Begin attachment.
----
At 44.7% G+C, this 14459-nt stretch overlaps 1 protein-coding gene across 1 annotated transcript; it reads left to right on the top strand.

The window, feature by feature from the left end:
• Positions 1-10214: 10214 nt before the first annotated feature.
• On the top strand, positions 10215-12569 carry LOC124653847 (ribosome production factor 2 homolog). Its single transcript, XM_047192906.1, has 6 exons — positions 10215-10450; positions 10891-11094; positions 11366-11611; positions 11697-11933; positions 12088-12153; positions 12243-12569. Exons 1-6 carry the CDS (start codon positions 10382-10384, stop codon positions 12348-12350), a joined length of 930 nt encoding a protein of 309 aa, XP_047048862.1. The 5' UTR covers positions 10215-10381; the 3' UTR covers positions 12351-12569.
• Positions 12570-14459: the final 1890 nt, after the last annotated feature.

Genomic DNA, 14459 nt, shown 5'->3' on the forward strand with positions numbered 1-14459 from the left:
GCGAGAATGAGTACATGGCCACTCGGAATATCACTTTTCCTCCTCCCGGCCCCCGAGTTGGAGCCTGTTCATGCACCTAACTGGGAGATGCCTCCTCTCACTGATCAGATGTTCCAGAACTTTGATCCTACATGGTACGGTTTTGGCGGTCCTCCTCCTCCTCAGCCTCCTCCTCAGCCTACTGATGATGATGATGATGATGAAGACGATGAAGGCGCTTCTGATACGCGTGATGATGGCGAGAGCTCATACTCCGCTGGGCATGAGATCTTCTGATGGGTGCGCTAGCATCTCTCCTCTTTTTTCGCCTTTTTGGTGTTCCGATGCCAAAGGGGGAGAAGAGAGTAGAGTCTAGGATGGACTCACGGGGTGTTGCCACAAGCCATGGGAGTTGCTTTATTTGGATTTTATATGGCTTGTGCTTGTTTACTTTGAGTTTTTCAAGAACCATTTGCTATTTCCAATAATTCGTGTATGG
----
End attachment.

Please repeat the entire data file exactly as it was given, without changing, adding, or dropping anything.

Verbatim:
At 44.7% G+C, this 14459-nt stretch overlaps 1 protein-coding gene across 1 annotated transcript; it reads left to right on the top strand.

The window, feature by feature from the left end:
• Positions 1-10214: 10214 nt before the first annotated feature.
• On the top strand, positions 10215-12569 carry LOC124653847 (ribosome production factor 2 homolog). Its single transcript, XM_047192906.1, has 6 exons — positions 10215-10450; positions 10891-11094; positions 11366-11611; positions 11697-11933; positions 12088-12153; positions 12243-12569. Exons 1-6 carry the CDS (start codon positions 10382-10384, stop codon positions 12348-12350), a joined length of 930 nt encoding a protein of 309 aa, XP_047048862.1. The 5' UTR covers positions 10215-10381; the 3' UTR covers positions 12351-12569.
• Positions 12570-14459: the final 1890 nt, after the last annotated feature.

Genomic DNA, 14459 nt, shown 5'->3' on the forward strand with positions numbered 1-14459 from the left:
GCGAGAATGAGTACATGGCCACTCGGAATATCACTTTTCCTCCTCCCGGCCCCCGAGTTGGAGCCTGTTCATGCACCTAACTGGGAGATGCCTCCTCTCACTGATCAGATGTTCCAGAACTTTGATCCTACATGGTACGGTTTTGGCGGTCCTCCTCCTCCTCAGCCTCCTCCTCAGCCTACTGATGATGATGATGATGATGAAGACGATGAAGGCGCTTCTGATACGCGTGATGATGGCGAGAGCTCATACTCCGCTGGGCATGAGATCTTCTGATGGGTGCGCTAGCATCTCTCCTCTTTTTTCGCCTTTTTGGTGTTCCGATGCCAAAGGGGGAGAAGAGAGTAGAGTCTAGGATGGACTCACGGGGTGTTGCCACAAGCCATGGGAGTTGCTTTATTTGGATTTTATATGGCTTGTGCTTGTTTACTTTGAGTTTTTCAAGAACCATTTGCTATTTCCAATAATTCGTGTATGG